We don't know what the Normans did with the chancel because in about 1240 a new one was built. The east window was a typical Early English triple lancet arrangement but it was replaced by the present gothic style window in the restoration work in the nineteenth century. In the fourteenth century a lady chapel was built adjacent to the chancel with a two arch arcade between the two. This would have given the church a rather incongruous ground plan but a north aisle was added in the fifteenth century in the Perpendicular style of the day. Taken altogether, there is a spacious and open feel to the church that belies its ancient origins.
So to the south west door that is the iconic feature of this church. It was the original entrance to the church and yet is stands only 5'7" which gives you some idea of the physical stature of people of the day. Its jamb stones are massive as are its voussoirs (arch stones) and it is worth comparing the latter with the chancel arch which is its contemporary but which has much smaller and neater voussoirs. There are impost blocks that are - unusually - chamfered and which have crude interlaced decoration. Around the whole piece a course of decorated stonework.

This decorated strip and the imposts are bones of contention. There is general agreement that the decorative strip is from the Victorian restoration of 1871 but what is less clear is whether such a strip existed before ans what it looked like. An account of the church in 1862 says that there was and that it was crudely decorated, but sadly the there was no sketch of this. The decoration on the imposts is extraordinarily crude - ugly in fact. We can only surmise that it was a bodged copy by a mason with skills grossly inadequate for the work. Is this really all the work of a Victorian restorer? Did he just repair what was already there. I struggle to believe that although the chamfering is unusual. The decorative strip is hardly a masterpiece but is far better-executed than the imposts.  It is odd, perhaps, that this doorway is seen as so iconic, given the amount of restoration it has seen but it is undoubtedly exciting for the student of Anglo-Saxon architecture. Either way, to visit Ledsham Church is to visit one of the oldest ecclesiastical buildings in England.

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Left: Looking east towards the chancel. Interestingly, when you enter the church it is not immediately obvious whether this is the chancel or a south aisle since the north aisle itself stretches as far as the east end and its gothic arch is somewhat more imposing. The south west quarter of this church, however, is the original Anglo-Saxon part of the church and still forms the chancel of the modern church. The simple chancel arch is itself Anglo-Saxon. Centre: The west wall is Anglo-Saxon and as far as the stone course that is level with the tops of the south wall and the aisle arcade. The window space is Anglo-Saxon but the tower doorway is Norman, although with its plainness we could all be forgiven fro thinking it to be Anglo-Saxon. Within this space there would have originally been a west door that would have given access from what was then a porch into the nave itself. Nowadays, of course, entry is from the south side. The window reflects the fact that the porch was of two storeys, the floor bring at a level just above the imposts of the tower arch. Right: Looking from the north aisle into the north chapel. This was originally the Lady Chapel before the Reformation proscribed such things. This was fourteenth century and in the Decorated style, although the east window has clearly been replaced. Prior to the building of the aisle this north chapel must have been a rather inelegant addition to the floor plan.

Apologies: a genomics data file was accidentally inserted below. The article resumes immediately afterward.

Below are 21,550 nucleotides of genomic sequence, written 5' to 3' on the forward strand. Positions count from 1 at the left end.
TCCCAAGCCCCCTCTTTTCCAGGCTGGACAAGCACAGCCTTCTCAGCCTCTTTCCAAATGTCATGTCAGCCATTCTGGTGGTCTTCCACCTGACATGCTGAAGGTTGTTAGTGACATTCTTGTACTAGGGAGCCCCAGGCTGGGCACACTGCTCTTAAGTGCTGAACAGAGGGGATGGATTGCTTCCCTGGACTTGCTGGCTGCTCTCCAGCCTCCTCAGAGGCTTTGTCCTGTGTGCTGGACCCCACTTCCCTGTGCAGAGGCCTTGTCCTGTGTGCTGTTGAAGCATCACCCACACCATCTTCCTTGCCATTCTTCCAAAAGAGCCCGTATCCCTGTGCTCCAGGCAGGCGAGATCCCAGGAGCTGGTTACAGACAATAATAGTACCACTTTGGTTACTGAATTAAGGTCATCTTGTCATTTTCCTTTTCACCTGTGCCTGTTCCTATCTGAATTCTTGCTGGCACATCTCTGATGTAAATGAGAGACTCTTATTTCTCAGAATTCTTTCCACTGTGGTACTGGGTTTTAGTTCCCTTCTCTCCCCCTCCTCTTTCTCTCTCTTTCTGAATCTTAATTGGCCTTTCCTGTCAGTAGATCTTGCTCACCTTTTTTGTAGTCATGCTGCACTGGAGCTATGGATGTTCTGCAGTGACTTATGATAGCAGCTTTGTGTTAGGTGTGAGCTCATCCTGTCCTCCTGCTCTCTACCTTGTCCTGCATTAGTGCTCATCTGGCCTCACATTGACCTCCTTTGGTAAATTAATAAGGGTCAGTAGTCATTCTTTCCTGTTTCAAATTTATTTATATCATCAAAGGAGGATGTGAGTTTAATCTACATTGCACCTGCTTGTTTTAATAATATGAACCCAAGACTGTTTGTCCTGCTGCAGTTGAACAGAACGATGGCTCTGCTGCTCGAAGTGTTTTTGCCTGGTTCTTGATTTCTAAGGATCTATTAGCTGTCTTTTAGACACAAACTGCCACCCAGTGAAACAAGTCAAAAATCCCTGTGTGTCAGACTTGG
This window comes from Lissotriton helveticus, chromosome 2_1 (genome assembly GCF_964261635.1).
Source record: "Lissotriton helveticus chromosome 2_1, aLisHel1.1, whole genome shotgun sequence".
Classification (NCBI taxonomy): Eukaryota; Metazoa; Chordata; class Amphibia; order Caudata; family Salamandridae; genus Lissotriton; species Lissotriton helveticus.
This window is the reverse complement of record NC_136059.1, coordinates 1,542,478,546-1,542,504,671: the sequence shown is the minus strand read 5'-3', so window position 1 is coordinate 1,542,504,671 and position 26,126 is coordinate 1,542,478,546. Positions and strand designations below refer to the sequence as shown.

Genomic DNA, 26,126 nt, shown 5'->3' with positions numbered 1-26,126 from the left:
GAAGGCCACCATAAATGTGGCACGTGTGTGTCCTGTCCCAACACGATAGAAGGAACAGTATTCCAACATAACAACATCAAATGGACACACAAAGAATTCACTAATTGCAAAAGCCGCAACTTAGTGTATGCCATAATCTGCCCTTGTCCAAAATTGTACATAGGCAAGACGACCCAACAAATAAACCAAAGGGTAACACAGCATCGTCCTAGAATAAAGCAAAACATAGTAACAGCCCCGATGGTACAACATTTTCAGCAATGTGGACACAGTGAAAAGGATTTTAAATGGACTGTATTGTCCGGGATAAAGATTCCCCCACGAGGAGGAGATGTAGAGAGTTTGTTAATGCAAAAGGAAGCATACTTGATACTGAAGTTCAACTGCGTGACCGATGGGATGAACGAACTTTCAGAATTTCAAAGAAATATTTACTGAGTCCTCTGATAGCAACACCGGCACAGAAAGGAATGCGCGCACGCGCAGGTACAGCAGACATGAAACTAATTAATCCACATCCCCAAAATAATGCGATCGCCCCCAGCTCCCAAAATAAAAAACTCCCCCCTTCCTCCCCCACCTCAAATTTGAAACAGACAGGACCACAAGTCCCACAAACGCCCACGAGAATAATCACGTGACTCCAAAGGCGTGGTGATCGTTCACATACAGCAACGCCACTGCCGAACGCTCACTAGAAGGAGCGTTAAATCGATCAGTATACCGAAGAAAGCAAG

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Left: Looking towards the west through the chancel arch. The jambs are clearly Anglo-Saxon although the stonework has clearly been altered on the north side to accommodate the large squint. The imposts have what is very obviously Victorian decoration. The voussoirs of the arch are beautifully cut and laid. HM Taylor was of the view that these are original Anglo-Saxon but, reluctant as I am to gainsay such a great authority on Anglo-Saxon churches, I do wonder if they have not been, at least, relaid. Interestingly, the imposts have a curved profile on the inside matching the design of those on the south-west door (see below). It seems to be agreed that those pesky Victorians saw fit to add decoration to imposts on both the south west door and the chancel arch. One wonders why they would have gone to that trouble? One also wonders why the decoration on the chancel arch is, if nothing else, neat while that on the doorway is such a mess?  Centre: The hefty squint from the north aisle into the chancel looking towards the west. Right: The north west corner of the church.

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Left: The chancel of AD1240. The east window is a Victorian replacement of two Early English lancets.. The south windows to the right are original. Note the broad two-bay arcade into the north chapel which give such an open feel to this church. Right: The view to the west through the north aisle arcade. Above the south door you can see the reamins of filled-in the porticus doorway/window.